The real question is "when does the format war start to hurt more than it helps?" My guess is that we've taken about as much good stuff as we can get from the dual-camp competion and NOW, right before launch, would be the prefect time to have a single format. Studios will still be "competing" for your dollar so issues like downresing are not lost from the game...and the studios need the early adoptor with the analog HD set to buy his/her discs to make the format fly. So "Competition" between two camps merely gives way to "earning" your spending dollar...but the postive outcomes are very much the same.


Think what we saw with DVD:

DVD worked out great...and in fact it had its own "format war" with Toshiba and Sony during development...which was great because Sony wanted dual-layer and Toshiba wanted dual-side and they unified disc brought together the best of both worlds.

But because the format was unified *at launch* into DVD, the consumer didn't have the added deterant of a beta/VHS quandry.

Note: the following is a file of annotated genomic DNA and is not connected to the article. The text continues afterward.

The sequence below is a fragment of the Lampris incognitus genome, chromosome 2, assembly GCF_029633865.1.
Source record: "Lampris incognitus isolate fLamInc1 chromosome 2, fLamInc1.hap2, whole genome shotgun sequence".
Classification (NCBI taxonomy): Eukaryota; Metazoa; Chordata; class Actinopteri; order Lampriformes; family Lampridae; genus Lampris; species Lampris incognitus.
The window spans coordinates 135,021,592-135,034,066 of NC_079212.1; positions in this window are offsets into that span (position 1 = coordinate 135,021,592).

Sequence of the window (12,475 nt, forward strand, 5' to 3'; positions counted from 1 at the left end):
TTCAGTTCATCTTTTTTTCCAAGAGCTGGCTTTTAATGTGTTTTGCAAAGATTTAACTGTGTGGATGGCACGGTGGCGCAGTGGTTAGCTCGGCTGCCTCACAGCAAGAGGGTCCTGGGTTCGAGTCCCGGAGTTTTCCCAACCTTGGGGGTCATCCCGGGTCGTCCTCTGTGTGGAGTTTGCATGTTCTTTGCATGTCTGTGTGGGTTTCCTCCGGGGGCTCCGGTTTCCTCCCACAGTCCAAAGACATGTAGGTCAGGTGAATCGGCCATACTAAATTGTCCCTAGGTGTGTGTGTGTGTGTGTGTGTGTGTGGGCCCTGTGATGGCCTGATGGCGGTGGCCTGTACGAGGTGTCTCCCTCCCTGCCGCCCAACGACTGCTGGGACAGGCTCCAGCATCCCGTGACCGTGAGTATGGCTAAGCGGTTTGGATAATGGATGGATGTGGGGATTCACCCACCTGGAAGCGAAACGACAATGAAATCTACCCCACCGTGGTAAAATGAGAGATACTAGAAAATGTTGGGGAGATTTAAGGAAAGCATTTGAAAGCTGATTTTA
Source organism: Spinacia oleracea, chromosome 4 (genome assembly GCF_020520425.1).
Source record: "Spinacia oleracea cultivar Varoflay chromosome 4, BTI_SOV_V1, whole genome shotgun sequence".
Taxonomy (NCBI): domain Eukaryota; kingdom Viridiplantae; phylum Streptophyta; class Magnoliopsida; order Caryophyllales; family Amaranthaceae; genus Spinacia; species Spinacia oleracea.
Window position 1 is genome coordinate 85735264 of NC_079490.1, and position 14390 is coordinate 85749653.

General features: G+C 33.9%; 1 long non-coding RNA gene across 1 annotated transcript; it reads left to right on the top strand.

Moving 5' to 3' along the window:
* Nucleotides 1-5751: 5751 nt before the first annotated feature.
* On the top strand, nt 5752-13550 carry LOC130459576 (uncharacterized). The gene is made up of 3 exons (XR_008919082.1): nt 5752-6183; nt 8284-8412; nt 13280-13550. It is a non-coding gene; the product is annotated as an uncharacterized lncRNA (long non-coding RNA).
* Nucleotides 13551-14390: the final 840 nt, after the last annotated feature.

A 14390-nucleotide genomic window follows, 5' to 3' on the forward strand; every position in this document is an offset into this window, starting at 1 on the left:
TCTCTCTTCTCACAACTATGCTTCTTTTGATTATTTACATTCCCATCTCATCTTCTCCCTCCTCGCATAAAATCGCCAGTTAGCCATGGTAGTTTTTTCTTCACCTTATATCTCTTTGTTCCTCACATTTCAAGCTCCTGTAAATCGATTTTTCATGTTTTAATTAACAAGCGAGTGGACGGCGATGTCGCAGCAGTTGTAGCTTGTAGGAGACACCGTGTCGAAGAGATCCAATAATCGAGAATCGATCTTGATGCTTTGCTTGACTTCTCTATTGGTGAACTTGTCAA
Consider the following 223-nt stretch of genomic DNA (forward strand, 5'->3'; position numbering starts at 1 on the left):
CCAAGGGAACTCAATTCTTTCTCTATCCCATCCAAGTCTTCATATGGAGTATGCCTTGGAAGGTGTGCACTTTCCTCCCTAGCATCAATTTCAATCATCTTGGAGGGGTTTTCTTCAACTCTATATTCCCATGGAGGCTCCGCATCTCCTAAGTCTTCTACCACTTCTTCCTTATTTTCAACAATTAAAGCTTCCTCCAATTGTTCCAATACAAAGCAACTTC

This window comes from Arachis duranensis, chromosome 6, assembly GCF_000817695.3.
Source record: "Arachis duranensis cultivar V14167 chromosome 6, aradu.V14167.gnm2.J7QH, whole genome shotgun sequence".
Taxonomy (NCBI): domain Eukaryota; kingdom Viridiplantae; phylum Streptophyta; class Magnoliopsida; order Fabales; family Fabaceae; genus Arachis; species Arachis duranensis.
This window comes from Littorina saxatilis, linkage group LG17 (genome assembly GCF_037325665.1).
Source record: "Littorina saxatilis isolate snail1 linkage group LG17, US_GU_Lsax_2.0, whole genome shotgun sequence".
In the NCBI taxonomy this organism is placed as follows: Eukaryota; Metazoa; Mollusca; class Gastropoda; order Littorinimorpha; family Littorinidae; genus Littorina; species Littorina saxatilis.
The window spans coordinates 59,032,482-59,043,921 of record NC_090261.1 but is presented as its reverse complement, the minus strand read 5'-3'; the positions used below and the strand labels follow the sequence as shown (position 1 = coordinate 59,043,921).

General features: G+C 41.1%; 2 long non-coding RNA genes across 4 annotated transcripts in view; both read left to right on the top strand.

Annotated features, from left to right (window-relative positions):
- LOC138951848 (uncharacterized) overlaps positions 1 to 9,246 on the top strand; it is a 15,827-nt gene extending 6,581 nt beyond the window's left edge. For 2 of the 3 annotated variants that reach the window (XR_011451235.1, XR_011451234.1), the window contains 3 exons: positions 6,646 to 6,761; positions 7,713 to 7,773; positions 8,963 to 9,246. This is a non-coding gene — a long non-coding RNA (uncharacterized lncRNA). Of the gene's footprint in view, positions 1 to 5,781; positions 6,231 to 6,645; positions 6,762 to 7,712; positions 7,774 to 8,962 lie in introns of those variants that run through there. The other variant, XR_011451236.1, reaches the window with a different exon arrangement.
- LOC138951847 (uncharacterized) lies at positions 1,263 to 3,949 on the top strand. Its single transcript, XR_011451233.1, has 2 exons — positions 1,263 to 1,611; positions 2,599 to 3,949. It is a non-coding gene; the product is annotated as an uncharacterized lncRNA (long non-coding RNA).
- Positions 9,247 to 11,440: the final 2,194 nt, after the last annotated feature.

Actually, Sony has been talking about 50, 100, and 400 gigs of storage since this all began. That's always been their goal, though Blu-ray's space potential *did* prompt Toshiba to come up with that 3-layer spec disc so they could make the pie-charts look better.



p.s. In my mind when Sony offered to adopt Toshiba's VC1 and asked to keep their physical disc structurue, that was the perfect "unified format" we could have had out of Blu-ray and HD DVD...the 'best of both worlds' if you will. At this time Blu-ray has those specs (authoring tools catching up to VC1) and so I consider Blu-ray to *be* the "Unified" format we all dreamed of...and I view HD DVD as a short-term advantage/distraction (cheaper to manufacture) with a long-term compromise that is in no way comparable to a future-oriented product geared to satisfy the cinephile's evolving needs.